The method reported above may be applied to any type of relative motion, and notably to relative rotation of two components. Under this assumption, it consists of determining the angular position of one of the components relatively to the other.

The accuracy of the measurement depends on dimensional, manufacturing considerations, and also obviously on the desired definition for the signal: according to one possibility, the number of optical spots or structures used for coding the angular position, is at least equal to 12 to provide an angular resolution less than 0.1 and an accuracy of the same order of magnitude. The 4,096 possibilities provided by 12 bits actually allow a resolution of this order.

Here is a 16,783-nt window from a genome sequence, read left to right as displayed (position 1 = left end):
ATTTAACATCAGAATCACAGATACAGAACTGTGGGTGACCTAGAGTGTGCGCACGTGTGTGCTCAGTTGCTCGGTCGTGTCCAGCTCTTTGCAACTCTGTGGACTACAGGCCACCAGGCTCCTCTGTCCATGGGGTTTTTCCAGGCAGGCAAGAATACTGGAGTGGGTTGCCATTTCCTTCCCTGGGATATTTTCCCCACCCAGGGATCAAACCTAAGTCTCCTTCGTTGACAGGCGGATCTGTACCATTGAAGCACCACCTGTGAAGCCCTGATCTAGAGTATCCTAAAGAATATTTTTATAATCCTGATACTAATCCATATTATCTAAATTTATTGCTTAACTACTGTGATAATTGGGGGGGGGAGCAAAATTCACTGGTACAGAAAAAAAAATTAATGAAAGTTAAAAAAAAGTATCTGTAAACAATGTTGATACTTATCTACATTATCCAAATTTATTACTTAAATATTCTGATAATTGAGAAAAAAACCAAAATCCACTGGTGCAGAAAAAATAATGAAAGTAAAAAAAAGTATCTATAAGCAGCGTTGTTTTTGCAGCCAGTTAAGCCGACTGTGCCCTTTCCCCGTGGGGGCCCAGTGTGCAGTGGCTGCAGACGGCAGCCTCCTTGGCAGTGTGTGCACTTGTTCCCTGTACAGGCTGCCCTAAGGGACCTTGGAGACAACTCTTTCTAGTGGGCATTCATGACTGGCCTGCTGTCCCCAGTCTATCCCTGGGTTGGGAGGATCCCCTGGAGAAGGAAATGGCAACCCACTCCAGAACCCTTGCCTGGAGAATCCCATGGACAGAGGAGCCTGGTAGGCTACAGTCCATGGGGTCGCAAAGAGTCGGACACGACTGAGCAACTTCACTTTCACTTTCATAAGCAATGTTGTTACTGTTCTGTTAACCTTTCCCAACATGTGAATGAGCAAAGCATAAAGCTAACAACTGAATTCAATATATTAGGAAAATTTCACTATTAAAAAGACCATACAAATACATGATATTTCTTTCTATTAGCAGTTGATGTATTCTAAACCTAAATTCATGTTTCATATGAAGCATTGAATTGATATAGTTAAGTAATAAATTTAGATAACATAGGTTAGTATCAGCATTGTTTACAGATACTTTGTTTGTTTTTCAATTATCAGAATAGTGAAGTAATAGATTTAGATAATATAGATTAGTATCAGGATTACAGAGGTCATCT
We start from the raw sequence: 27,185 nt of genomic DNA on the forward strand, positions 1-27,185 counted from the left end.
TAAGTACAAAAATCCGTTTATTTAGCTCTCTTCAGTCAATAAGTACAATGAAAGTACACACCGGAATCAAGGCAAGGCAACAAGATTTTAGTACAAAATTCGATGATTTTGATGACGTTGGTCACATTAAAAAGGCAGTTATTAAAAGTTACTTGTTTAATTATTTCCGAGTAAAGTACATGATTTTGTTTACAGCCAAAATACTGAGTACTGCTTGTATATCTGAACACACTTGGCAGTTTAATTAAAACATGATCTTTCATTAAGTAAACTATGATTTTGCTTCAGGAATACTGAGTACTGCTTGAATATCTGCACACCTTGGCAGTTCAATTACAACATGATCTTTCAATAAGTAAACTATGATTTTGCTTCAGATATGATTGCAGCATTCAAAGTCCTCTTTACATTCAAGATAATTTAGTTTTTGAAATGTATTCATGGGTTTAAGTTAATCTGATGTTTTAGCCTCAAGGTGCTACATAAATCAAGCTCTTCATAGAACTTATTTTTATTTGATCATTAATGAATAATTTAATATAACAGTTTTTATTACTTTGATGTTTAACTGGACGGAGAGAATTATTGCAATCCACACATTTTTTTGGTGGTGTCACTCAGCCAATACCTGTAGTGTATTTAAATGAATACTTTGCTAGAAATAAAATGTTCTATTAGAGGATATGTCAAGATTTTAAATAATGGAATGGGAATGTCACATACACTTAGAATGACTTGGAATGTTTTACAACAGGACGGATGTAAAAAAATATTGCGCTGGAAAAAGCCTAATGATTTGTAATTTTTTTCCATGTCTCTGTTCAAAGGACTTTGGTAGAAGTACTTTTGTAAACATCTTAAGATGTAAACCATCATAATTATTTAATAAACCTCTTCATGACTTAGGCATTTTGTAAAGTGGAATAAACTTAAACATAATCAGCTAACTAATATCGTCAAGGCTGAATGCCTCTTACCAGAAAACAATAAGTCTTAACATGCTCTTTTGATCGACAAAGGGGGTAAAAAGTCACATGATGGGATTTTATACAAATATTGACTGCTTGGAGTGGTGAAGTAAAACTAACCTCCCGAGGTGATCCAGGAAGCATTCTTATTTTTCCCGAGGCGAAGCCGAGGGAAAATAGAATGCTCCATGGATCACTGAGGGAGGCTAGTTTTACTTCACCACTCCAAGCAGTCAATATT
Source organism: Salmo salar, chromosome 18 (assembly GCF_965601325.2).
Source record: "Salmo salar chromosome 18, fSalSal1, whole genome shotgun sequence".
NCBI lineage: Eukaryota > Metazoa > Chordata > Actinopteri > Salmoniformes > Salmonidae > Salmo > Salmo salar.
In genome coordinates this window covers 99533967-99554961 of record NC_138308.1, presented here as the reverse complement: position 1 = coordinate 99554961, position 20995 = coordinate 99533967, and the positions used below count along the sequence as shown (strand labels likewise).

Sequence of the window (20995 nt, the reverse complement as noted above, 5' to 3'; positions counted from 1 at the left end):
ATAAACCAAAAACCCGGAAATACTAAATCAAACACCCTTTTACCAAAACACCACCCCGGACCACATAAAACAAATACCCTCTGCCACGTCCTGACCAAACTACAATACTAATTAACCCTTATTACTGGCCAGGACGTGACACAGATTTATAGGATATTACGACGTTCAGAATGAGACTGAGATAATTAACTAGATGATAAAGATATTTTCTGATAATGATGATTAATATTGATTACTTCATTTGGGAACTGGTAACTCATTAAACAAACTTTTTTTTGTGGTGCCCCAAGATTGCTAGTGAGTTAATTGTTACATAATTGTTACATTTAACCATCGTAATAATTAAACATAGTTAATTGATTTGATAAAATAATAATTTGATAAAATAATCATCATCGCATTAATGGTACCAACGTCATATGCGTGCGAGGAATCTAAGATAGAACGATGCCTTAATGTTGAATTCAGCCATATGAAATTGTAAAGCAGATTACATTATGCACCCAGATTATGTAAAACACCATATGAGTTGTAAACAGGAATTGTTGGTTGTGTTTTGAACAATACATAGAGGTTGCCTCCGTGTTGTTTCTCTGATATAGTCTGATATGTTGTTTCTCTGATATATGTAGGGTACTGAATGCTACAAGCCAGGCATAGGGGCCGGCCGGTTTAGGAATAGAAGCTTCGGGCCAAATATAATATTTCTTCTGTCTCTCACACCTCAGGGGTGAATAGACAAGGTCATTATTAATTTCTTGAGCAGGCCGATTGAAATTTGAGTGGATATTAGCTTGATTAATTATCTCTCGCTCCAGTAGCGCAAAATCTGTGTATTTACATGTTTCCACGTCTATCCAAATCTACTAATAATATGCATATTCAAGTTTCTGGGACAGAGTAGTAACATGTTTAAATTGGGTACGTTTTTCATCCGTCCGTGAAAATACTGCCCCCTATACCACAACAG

The object of the present invention is also achieved by a diffractive support including mounting means on a first component in relative motion with respect to a second component, and provided with at least one diffractive track, either continuous or not, said diffraction track having means for diffracting by reflection and/or by transmission, the light beam emitted by at least one light source, fixed with respect to the second component.

The diffraction of the light rays may be obtained via different routes.

Thus, the diffractive track may for example have an etched relief in the constituent material of the diffractive support, capable of diffracting the incident beam(s) and of generating an optical signal, the reading of which allows the position of the first component relatively to the second component to be identified, by identifying the code formed by the signal.

According to a second exemplary embodiment, the diffractive track may be obtained by modulating the transparence of the support, for example by applying an opaque material onto certain locations on a transparent support, to obtain the same result.